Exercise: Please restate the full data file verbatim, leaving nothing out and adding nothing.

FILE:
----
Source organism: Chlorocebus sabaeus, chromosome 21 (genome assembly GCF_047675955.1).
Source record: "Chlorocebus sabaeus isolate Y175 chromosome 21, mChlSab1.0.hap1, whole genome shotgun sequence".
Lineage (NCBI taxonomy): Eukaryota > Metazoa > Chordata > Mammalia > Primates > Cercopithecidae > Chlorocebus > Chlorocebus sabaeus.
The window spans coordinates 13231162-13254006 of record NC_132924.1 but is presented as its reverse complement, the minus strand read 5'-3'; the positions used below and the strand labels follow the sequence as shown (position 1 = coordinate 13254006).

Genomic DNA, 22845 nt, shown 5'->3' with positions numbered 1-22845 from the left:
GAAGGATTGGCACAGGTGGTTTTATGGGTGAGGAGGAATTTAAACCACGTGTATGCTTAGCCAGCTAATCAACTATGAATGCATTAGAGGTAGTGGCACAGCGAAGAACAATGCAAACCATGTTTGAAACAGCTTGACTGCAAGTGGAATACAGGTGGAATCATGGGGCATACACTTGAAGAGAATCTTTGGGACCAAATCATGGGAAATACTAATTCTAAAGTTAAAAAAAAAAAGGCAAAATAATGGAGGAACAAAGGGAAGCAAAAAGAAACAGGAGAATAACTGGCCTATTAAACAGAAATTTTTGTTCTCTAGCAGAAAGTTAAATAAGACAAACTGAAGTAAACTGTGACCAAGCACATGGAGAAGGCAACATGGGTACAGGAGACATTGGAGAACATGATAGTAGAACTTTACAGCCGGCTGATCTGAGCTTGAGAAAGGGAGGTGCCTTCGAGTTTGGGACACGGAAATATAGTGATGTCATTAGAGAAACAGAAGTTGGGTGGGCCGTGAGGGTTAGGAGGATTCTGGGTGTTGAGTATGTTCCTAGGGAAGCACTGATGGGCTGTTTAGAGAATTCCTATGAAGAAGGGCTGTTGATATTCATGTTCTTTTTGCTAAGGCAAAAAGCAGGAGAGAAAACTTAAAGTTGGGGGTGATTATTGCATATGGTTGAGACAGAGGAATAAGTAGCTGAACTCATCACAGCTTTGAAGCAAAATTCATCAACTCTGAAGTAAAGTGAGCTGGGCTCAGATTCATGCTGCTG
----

Source organism: Chlorocebus sabaeus, chromosome 21 (genome assembly GCF_047675955.1).
Source record: "Chlorocebus sabaeus isolate Y175 chromosome 21, mChlSab1.0.hap1, whole genome shotgun sequence".
Lineage (NCBI taxonomy): Eukaryota > Metazoa > Chordata > Mammalia > Primates > Cercopithecidae > Chlorocebus > Chlorocebus sabaeus.
The window spans coordinates 13231162-13254006 of record NC_132924.1 but is presented as its reverse complement, the minus strand read 5'-3'; the positions used below and the strand labels follow the sequence as shown (position 1 = coordinate 13254006).

Genomic DNA, 22845 nt, shown 5'->3' with positions numbered 1-22845 from the left:
GAAGGATTGGCACAGGTGGTTTTATGGGTGAGGAGGAATTTAAACCACGTGTATGCTTAGCCAGCTAATCAACTATGAATGCATTAGAGGTAGTGGCACAGCGAAGAACAATGCAAACCATGTTTGAAACAGCTTGACTGCAAGTGGAATACAGGTGGAATCATGGGGCATACACTTGAAGAGAATCTTTGGGACCAAATCATGGGAAATACTAATTCTAAAGTTAAAAAAAAAAAGGCAAAATAATGGAGGAACAAAGGGAAGCAAAAAGAAACAGGAGAATAACTGGCCTATTAAACAGAAATTTTTGTTCTCTAGCAGAAAGTTAAATAAGACAAACTGAAGTAAACTGTGACCAAGCACATGGAGAAGGCAACATGGGTACAGGAGACATTGGAGAACATGATAGTAGAACTTTACAGCCGGCTGATCTGAGCTTGAGAAAGGGAGGTGCCTTCGAGTTTGGGACACGGAAATATAGTGATGTCATTAGAGAAACAGAAGTTGGGTGGGCCGTGAGGGTTAGGAGGATTCTGGGTGTTGAGTATGTTCCTAGGGAAGCACTGATGGGCTGTTTAGAGAATTCCTATGAAGAAGGGCTGTTGATATTCATGTTCTTTTTGCTAAGGCAAAAAGCAGGAGAGAAAACTTAAAGTTGGGGGTGATTATTGCATATGGTTGAGACAGAGGAATAAGTAGCTGAACTCATCACAGCTTTGAAGCAAAATTCATCAACTCTGAAGTAAAGTGAGCTGGGCTCAGATTCATGCTGCTG